Residents of Tennessee who are crippled by massive debt might want to consider filing for bankruptcy. After filing, an automatic stay goes in place. This is an important component of the process.
The automatic stay explained
When a person files for Chapter 7 or Chapter 13 bankruptcy, the automatic stay will be ordered by the court. This instantly stops creditors and collection agencies from trying to seize the individual’s property to satisfy the debt they owe. It also puts a stop to civil lawsuits to collect on debts. The automatic stay can help prevent certain actions from occurring temporarily or even permanently.
Things the automatic stay can prevent
Certain debts can be instantly stopped with the automatic stay. Things that are considered emergencies can at least be temporarily stopped. If you’re at risk of being evicted, the automatic stay can give a person leeway so that they can continue living in their home. However, this is temporary and landlords are permitted to evict a person if they owe significant back rent.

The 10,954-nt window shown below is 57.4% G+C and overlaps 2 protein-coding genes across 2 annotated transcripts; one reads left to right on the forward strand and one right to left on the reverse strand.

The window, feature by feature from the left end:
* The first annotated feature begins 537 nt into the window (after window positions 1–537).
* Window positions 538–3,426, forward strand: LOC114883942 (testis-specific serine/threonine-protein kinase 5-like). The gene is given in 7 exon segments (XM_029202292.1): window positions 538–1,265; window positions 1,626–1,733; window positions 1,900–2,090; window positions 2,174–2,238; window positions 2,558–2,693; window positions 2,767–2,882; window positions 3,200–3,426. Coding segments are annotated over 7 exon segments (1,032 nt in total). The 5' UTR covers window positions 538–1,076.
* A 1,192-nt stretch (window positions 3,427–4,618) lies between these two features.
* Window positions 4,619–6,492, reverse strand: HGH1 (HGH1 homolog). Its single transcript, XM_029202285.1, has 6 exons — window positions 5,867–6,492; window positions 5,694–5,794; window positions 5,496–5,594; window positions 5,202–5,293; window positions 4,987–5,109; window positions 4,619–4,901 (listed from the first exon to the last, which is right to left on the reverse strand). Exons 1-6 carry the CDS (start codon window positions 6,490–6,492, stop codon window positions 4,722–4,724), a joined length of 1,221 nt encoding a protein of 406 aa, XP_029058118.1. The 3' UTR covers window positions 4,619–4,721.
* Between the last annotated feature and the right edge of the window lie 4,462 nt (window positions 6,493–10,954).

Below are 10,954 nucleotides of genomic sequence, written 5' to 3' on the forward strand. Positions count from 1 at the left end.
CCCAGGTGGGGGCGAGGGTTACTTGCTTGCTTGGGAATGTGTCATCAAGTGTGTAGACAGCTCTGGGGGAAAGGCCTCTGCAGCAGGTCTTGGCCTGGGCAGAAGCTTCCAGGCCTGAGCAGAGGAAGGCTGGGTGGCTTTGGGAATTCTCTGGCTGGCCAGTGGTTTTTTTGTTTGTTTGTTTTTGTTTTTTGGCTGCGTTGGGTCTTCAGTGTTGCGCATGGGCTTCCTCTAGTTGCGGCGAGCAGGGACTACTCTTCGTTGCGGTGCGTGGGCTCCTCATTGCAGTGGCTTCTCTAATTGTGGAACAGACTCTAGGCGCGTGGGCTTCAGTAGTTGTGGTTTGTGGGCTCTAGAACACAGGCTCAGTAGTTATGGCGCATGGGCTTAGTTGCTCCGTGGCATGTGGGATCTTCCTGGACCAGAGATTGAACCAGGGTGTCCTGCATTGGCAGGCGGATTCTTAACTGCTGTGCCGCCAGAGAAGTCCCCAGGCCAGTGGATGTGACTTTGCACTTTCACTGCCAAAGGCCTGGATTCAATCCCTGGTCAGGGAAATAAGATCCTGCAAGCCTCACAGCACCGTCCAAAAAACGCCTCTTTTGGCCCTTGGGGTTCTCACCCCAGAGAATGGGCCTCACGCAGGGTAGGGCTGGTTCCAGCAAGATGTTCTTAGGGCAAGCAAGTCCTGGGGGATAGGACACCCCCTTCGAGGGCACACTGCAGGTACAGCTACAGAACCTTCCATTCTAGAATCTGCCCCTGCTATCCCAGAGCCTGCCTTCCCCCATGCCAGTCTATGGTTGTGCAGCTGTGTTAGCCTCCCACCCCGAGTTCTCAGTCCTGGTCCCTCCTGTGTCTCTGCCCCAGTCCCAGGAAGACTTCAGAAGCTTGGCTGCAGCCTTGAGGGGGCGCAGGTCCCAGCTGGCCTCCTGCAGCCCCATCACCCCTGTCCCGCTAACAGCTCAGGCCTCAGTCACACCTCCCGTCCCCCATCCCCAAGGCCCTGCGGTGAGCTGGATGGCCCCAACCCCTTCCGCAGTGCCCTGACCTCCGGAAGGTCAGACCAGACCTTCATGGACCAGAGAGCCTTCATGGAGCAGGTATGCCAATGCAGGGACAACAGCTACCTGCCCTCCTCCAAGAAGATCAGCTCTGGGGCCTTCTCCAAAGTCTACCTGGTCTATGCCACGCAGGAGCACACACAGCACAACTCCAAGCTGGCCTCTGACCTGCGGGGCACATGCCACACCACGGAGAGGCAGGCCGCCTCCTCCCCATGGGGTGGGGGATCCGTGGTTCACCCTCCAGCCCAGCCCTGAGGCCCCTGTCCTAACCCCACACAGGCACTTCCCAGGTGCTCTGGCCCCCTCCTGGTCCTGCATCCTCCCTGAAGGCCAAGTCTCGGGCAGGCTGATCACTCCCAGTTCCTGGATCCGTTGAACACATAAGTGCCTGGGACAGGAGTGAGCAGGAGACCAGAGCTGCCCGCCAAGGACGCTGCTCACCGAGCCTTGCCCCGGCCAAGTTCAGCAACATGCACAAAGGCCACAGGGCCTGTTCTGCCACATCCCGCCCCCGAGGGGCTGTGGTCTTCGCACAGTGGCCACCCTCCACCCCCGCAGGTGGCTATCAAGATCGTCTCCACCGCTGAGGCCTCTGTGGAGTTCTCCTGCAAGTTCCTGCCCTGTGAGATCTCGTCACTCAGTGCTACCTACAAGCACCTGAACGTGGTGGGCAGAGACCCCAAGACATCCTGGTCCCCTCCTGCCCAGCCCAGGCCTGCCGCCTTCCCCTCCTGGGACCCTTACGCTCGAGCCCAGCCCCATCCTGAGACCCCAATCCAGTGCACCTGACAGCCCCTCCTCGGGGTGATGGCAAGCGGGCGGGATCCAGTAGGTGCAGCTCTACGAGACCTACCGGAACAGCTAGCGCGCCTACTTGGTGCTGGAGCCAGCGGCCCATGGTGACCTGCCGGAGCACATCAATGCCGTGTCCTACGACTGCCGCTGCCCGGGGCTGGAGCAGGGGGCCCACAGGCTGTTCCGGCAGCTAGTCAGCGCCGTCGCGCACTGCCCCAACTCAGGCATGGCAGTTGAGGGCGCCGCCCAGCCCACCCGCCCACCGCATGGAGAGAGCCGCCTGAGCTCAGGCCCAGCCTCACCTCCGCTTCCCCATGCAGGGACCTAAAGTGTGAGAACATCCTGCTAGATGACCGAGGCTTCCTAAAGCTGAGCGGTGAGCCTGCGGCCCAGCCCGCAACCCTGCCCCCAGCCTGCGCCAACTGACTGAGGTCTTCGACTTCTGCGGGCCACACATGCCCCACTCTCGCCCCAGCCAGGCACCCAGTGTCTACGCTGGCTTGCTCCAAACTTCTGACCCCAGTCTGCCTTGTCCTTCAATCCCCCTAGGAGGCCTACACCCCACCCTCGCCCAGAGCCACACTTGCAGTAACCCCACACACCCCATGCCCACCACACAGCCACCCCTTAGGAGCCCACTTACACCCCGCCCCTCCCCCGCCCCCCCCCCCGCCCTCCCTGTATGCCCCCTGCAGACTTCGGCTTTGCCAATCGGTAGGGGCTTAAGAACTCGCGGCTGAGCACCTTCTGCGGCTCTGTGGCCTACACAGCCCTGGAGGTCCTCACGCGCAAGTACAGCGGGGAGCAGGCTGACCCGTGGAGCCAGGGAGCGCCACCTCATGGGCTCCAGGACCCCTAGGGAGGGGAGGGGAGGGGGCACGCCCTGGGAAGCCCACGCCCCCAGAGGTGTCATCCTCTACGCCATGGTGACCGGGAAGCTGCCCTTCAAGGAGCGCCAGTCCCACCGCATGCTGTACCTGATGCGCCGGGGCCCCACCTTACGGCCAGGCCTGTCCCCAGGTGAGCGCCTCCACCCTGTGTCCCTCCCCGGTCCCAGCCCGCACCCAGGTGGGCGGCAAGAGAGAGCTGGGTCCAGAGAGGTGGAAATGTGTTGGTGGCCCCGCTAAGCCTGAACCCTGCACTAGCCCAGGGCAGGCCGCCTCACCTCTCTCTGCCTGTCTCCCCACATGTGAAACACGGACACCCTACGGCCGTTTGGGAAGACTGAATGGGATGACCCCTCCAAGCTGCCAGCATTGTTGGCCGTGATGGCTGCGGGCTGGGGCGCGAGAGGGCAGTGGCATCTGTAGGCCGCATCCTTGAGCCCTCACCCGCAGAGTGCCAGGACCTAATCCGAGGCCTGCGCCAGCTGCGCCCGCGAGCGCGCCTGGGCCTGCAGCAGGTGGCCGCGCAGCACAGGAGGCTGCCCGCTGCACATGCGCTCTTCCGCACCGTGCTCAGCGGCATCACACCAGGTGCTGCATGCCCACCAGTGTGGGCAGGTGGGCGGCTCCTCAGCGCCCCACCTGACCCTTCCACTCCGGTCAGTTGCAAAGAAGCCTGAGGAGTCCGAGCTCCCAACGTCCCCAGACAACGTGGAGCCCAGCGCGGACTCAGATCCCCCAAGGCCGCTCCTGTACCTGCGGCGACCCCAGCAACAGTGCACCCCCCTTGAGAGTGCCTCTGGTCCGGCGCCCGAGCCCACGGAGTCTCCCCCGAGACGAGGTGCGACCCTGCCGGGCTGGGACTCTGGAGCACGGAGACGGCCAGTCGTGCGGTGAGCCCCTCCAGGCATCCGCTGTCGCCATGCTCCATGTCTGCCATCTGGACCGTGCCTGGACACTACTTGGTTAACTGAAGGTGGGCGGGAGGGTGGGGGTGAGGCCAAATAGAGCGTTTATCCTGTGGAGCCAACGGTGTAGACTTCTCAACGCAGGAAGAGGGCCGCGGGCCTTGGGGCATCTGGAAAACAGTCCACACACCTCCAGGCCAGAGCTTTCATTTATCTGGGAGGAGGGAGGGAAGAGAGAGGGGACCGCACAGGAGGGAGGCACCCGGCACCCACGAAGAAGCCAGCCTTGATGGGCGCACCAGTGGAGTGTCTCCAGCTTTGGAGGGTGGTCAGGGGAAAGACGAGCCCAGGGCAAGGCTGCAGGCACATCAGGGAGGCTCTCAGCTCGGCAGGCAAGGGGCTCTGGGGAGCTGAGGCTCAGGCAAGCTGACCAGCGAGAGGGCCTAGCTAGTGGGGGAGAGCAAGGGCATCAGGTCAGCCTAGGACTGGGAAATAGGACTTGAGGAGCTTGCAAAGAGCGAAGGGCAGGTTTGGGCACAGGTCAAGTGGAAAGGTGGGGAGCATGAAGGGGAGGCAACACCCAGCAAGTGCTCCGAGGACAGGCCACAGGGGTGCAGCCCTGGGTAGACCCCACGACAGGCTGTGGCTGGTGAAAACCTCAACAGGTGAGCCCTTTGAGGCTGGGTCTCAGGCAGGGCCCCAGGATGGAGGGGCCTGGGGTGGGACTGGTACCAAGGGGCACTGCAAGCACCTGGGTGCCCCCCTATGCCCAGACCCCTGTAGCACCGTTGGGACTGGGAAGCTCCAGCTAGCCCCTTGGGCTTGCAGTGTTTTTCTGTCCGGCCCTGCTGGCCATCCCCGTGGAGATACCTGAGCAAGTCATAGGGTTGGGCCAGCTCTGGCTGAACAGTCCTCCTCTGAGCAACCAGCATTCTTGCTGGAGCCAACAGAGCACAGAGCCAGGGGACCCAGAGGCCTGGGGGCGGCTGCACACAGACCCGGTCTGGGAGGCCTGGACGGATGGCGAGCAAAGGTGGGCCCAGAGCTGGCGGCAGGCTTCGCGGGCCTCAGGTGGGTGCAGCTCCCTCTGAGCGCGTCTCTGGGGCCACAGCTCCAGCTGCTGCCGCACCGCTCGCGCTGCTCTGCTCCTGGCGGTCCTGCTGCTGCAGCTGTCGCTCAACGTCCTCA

Utility disconnections are stopped with the automatic stay for at least 20 days. If a home is at risk of foreclosure, Chapter 13 bankruptcy is ideal as it can help a person keep their home while paying back their creditors for three to five years. The automatic stay is temporary but remains longer.
Individuals who have a judgment against them for wage garnishments can find that the automatic stay could immediately stop those garnishments. Of course, certain debts cannot be discharged through bankruptcy such as alimony and child support. However, some other unsecured debts like credit card balances can be wiped out.
An automatic stay remains in place for as long as your bankruptcy case lasts. This might be a few months for Chapter 7 and three to five years for Chapter 13.